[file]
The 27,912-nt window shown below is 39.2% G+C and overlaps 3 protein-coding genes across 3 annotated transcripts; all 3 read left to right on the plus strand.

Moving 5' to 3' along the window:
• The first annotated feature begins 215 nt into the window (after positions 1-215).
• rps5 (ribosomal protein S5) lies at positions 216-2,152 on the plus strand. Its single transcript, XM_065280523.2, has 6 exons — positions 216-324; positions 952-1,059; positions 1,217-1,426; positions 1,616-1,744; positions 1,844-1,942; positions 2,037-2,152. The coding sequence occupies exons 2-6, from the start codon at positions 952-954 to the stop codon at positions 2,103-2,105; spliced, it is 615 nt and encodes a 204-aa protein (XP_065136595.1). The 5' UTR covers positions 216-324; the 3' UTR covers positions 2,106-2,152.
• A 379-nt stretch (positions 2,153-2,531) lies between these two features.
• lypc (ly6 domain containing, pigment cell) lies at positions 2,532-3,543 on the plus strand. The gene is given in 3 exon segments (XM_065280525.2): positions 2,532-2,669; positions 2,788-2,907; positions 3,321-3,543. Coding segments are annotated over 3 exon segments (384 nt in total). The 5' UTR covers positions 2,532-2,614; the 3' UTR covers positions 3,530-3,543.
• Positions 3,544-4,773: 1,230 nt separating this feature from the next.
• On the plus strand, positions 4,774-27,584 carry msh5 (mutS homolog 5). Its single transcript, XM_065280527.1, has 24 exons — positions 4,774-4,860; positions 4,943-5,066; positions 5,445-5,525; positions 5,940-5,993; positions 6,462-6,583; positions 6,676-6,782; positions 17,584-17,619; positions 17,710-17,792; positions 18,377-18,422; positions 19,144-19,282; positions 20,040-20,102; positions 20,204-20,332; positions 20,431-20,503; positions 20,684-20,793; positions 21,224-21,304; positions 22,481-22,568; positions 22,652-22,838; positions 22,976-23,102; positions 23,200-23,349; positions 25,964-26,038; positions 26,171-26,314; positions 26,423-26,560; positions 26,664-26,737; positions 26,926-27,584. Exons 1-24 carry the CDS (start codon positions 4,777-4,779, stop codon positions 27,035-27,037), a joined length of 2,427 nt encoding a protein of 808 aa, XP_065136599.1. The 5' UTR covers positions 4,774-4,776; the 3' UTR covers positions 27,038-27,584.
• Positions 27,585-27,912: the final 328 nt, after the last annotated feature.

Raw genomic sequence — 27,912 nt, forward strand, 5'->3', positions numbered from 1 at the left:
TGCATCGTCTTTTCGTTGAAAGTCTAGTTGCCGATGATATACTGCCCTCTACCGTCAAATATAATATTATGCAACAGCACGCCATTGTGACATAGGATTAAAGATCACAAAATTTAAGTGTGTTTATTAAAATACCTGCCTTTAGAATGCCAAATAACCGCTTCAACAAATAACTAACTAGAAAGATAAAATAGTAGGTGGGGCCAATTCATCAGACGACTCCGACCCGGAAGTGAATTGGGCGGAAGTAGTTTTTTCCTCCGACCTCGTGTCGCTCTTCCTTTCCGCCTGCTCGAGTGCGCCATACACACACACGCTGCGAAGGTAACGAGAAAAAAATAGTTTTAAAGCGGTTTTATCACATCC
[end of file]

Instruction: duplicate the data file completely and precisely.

The 27,912-nt window shown below is 39.2% G+C and overlaps 3 protein-coding genes across 3 annotated transcripts; all 3 read left to right on the plus strand.

Moving 5' to 3' along the window:
• The first annotated feature begins 215 nt into the window (after positions 1-215).
• rps5 (ribosomal protein S5) lies at positions 216-2,152 on the plus strand. Its single transcript, XM_065280523.2, has 6 exons — positions 216-324; positions 952-1,059; positions 1,217-1,426; positions 1,616-1,744; positions 1,844-1,942; positions 2,037-2,152. The coding sequence occupies exons 2-6, from the start codon at positions 952-954 to the stop codon at positions 2,103-2,105; spliced, it is 615 nt and encodes a 204-aa protein (XP_065136595.1). The 5' UTR covers positions 216-324; the 3' UTR covers positions 2,106-2,152.
• A 379-nt stretch (positions 2,153-2,531) lies between these two features.
• lypc (ly6 domain containing, pigment cell) lies at positions 2,532-3,543 on the plus strand. The gene is given in 3 exon segments (XM_065280525.2): positions 2,532-2,669; positions 2,788-2,907; positions 3,321-3,543. Coding segments are annotated over 3 exon segments (384 nt in total). The 5' UTR covers positions 2,532-2,614; the 3' UTR covers positions 3,530-3,543.
• Positions 3,544-4,773: 1,230 nt separating this feature from the next.
• On the plus strand, positions 4,774-27,584 carry msh5 (mutS homolog 5). Its single transcript, XM_065280527.1, has 24 exons — positions 4,774-4,860; positions 4,943-5,066; positions 5,445-5,525; positions 5,940-5,993; positions 6,462-6,583; positions 6,676-6,782; positions 17,584-17,619; positions 17,710-17,792; positions 18,377-18,422; positions 19,144-19,282; positions 20,040-20,102; positions 20,204-20,332; positions 20,431-20,503; positions 20,684-20,793; positions 21,224-21,304; positions 22,481-22,568; positions 22,652-22,838; positions 22,976-23,102; positions 23,200-23,349; positions 25,964-26,038; positions 26,171-26,314; positions 26,423-26,560; positions 26,664-26,737; positions 26,926-27,584. Exons 1-24 carry the CDS (start codon positions 4,777-4,779, stop codon positions 27,035-27,037), a joined length of 2,427 nt encoding a protein of 808 aa, XP_065136599.1. The 5' UTR covers positions 4,774-4,776; the 3' UTR covers positions 27,038-27,584.
• Positions 27,585-27,912: the final 328 nt, after the last annotated feature.

Raw genomic sequence — 27,912 nt, forward strand, 5'->3', positions numbered from 1 at the left:
TGCATCGTCTTTTCGTTGAAAGTCTAGTTGCCGATGATATACTGCCCTCTACCGTCAAATATAATATTATGCAACAGCACGCCATTGTGACATAGGATTAAAGATCACAAAATTTAAGTGTGTTTATTAAAATACCTGCCTTTAGAATGCCAAATAACCGCTTCAACAAATAACTAACTAGAAAGATAAAATAGTAGGTGGGGCCAATTCATCAGACGACTCCGACCCGGAAGTGAATTGGGCGGAAGTAGTTTTTTCCTCCGACCTCGTGTCGCTCTTCCTTTCCGCCTGCTCGAGTGCGCCATACACACACACGCTGCGAAGGTAACGAGAAAAAAATAGTTTTAAAGCGGTTTTATCACATCC